They've now officially identified an amino acid, glycine, in the tail of Comet Wild-2. That's one small step for man, one giant leap towards figuring out where humans fall on the cosmic game of Life. It will be a while, I suppose, before we find more conclusive proof of life--or the absence of it--beyond Earth, but I'd like to ask what difference such a finding would make while there's still time to do it blind.
A lot of Christians have trouble reconciling a "jot and tittle literal" understanding of Genesis with the latest scientific evidence. One way to resolve the problem is to raise doubts about Darwin. Until we develop a time machine that can run the tape backwards, there's no way to prove God didn't create the heavens and the earth with an "apparent age" of "billions of years" even though they all came into being exactly 6,000 years (or so) ago.
Would single-celled life in outer space would shake Young Earth Creationism? I can't see why it should. The Bible says God created the heavens and the earth--it doesn't say anything about what He chose to do on other planets. Intelligent life on other planets would raise more interesting issues--but I'm persuaded by the Fermi Paradox that we won't discover intelligent life on other planets for a LONG time.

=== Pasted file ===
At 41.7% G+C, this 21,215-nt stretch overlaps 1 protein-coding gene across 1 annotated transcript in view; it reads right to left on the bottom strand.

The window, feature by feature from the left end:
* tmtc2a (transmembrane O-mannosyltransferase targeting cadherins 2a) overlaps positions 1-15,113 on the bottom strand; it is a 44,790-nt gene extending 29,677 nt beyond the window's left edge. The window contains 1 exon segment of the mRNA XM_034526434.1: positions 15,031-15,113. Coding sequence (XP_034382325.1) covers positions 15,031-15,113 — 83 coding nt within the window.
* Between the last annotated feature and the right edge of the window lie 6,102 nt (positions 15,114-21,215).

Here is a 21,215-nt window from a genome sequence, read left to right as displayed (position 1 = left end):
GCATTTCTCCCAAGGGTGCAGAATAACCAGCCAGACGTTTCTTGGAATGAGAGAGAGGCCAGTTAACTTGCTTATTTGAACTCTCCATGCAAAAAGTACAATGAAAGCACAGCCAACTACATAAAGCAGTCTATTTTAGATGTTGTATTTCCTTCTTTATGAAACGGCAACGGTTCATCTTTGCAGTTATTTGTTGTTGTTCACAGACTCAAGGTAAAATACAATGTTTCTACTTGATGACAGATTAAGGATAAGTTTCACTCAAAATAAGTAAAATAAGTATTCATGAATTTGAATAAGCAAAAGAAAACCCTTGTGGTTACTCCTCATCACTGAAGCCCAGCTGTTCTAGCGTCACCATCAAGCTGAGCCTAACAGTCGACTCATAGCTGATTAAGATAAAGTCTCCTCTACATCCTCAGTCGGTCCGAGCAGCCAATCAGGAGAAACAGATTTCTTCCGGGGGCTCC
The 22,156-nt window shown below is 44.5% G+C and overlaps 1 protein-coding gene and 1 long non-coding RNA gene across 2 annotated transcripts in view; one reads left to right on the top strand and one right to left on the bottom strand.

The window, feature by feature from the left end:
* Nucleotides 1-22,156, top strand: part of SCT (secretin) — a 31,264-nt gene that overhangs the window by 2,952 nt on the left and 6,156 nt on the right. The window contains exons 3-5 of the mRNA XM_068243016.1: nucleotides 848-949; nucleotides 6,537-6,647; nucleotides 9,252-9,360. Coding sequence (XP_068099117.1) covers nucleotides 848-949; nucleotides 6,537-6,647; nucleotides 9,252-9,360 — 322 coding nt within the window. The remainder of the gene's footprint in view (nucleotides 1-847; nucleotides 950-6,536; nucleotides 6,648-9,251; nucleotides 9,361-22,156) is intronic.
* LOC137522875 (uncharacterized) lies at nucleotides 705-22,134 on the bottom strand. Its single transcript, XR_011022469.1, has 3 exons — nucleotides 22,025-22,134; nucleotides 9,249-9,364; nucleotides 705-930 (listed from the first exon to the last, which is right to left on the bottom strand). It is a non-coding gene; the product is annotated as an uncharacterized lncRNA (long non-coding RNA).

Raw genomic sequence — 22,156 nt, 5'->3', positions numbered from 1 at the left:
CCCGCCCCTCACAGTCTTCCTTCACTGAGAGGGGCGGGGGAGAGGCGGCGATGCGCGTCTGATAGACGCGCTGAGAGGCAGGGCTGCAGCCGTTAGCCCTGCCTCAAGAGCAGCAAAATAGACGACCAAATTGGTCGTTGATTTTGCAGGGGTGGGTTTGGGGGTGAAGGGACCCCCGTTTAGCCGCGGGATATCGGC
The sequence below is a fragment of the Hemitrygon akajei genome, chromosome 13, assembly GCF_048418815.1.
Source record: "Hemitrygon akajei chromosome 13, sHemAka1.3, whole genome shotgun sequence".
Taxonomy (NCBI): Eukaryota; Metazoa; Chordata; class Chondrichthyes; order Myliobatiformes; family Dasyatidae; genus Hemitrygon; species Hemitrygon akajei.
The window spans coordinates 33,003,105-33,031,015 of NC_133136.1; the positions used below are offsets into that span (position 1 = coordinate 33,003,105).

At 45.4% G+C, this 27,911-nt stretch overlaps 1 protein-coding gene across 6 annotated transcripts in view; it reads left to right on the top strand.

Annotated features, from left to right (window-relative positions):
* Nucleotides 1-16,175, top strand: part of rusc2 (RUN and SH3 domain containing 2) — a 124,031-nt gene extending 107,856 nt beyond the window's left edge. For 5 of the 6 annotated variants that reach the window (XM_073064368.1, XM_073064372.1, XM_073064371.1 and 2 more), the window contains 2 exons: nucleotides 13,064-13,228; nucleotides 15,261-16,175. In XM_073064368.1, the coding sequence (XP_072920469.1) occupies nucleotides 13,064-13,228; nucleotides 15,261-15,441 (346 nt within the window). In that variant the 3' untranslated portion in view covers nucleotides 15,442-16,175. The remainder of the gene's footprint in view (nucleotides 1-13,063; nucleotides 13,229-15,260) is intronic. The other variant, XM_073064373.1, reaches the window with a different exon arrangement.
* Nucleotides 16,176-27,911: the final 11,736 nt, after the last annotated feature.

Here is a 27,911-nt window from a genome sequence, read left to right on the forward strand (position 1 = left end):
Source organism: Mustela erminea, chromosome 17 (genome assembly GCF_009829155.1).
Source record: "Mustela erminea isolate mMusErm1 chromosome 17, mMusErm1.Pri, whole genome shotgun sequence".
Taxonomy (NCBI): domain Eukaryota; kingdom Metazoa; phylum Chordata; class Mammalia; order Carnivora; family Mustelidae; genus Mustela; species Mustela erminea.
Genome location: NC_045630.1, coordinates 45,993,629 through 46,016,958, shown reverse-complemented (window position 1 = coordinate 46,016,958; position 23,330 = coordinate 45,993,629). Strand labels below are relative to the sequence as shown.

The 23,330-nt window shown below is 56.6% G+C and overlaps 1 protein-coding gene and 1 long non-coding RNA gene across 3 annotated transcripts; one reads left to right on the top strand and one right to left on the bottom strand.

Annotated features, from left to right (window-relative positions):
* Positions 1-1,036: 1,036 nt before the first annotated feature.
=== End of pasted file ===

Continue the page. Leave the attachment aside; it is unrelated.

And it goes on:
So I don't think finding single-celled life in outer space would shake a Young Earth Creationist one way or the other.
How about an ardent Darwinist? If we found life with a completely different chemical structure, the Darwinist could and should say that this disproves the Intelligent Design hypothesis. After all, if life can arise independently and repeatedly by chance, how hard can it be? The ID argument is that the statistical odds make it impossible to take "mere time and chance" seriously as an explanation for the appearance of biology.
If we found life in space with the same essential chemical structure that we find here on Earth, the Darwinist would have to do a little adjusting. Finding DNA-based life with left-handed amino acids in space would well-nigh prove that life as we know it didn't originate on Earth. I wouldn't expect that to fundamentally change the Darwinist paradigm, but I would hope some people would take back a few of the nasty things they've said about panspermia over the years. (I'm not holding my breath.)
What would really throw everybody for a loop would be finding pollen grains from flowering plants. There's a "jot and tittle literal" reading of Genesis 1 that predicts that, but it's so fantastically unlikely to be the case that I'm not even going to explain what it is. I'll just say that if we find pollen grains out past Pluto--past the heliopause, rather--then it will be time to read Genesis 1 in a whole new way.